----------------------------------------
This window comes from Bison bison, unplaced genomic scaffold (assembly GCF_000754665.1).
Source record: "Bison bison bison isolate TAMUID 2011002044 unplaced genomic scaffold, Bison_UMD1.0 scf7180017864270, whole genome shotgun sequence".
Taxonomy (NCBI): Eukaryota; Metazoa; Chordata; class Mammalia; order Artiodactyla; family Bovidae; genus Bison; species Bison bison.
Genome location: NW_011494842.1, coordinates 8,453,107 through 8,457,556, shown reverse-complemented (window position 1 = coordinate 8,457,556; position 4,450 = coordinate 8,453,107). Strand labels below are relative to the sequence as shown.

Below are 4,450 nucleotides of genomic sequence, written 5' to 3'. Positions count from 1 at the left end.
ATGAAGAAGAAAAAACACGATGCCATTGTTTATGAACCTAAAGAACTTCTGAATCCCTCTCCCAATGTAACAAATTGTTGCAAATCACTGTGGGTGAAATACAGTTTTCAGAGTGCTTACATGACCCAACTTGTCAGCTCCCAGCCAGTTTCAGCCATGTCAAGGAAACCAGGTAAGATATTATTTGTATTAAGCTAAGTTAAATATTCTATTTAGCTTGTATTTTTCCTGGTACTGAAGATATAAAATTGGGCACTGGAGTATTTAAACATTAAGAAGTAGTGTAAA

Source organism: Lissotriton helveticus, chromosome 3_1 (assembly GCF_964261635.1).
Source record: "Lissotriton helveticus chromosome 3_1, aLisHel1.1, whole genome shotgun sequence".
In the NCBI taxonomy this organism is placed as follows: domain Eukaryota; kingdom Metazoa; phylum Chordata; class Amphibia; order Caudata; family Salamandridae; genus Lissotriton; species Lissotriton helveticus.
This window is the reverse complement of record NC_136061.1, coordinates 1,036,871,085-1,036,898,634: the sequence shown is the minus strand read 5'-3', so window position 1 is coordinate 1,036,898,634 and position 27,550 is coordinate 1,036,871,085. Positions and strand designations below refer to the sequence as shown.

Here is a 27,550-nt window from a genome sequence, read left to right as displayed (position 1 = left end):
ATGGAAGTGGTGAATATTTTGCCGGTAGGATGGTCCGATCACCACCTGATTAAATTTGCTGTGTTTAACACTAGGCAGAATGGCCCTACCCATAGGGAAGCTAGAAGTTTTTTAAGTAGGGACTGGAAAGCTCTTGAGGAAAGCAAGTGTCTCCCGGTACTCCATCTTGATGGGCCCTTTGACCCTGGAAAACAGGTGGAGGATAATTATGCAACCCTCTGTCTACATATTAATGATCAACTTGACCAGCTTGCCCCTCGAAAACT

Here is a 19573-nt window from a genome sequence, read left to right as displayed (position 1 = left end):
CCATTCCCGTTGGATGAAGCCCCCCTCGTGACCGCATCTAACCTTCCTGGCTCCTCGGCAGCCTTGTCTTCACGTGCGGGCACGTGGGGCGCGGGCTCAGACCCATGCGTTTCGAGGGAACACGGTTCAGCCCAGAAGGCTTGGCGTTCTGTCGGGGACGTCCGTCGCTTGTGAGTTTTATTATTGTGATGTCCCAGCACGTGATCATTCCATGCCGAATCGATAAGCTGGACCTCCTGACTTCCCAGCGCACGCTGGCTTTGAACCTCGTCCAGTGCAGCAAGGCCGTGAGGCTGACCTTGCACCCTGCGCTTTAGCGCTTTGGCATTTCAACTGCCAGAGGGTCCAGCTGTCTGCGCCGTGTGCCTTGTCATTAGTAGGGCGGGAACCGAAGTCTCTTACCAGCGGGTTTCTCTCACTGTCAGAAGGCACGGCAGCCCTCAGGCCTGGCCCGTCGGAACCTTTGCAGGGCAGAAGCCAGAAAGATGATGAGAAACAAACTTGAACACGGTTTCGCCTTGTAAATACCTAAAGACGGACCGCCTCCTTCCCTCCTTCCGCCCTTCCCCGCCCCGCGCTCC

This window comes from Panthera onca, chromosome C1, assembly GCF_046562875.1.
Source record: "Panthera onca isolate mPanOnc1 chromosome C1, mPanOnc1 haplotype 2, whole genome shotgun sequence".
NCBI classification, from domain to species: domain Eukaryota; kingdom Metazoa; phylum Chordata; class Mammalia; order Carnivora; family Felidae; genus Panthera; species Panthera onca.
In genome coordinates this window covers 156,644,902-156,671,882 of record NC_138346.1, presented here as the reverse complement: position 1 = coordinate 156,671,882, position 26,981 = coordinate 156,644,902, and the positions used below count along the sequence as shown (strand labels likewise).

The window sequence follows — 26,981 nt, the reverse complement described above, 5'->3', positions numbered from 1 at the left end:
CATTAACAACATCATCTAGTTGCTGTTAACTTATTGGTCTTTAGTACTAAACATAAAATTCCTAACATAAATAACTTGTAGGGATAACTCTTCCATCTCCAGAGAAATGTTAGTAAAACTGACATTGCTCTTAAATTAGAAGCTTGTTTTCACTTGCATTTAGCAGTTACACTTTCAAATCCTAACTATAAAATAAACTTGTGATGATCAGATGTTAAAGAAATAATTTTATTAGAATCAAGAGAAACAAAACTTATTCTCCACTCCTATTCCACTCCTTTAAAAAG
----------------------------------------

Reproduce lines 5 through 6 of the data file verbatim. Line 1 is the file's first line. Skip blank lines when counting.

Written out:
Below are 4,450 nucleotides of genomic sequence, written 5' to 3'. Positions count from 1 at the left end.
ATGAAGAAGAAAAAACACGATGCCATTGTTTATGAACCTAAAGAACTTCTGAATCCCTCTCCCAATGTAACAAATTGTTGCAAATCACTGTGGGTGAAATACAGTTTTCAGAGTGCTTACATGACCCAACTTGTCAGCTCCCAGCCAGTTTCAGCCATGTCAAGGAAACCAGGTAAGATATTATTTGTATTAAGCTAAGTTAAATATTCTATTTAGCTTGTATTTTTCCTGGTACTGAAGATATAAAATTGGGCACTGGAGTATTTAAACATTAAGAAGTAGTGTAAA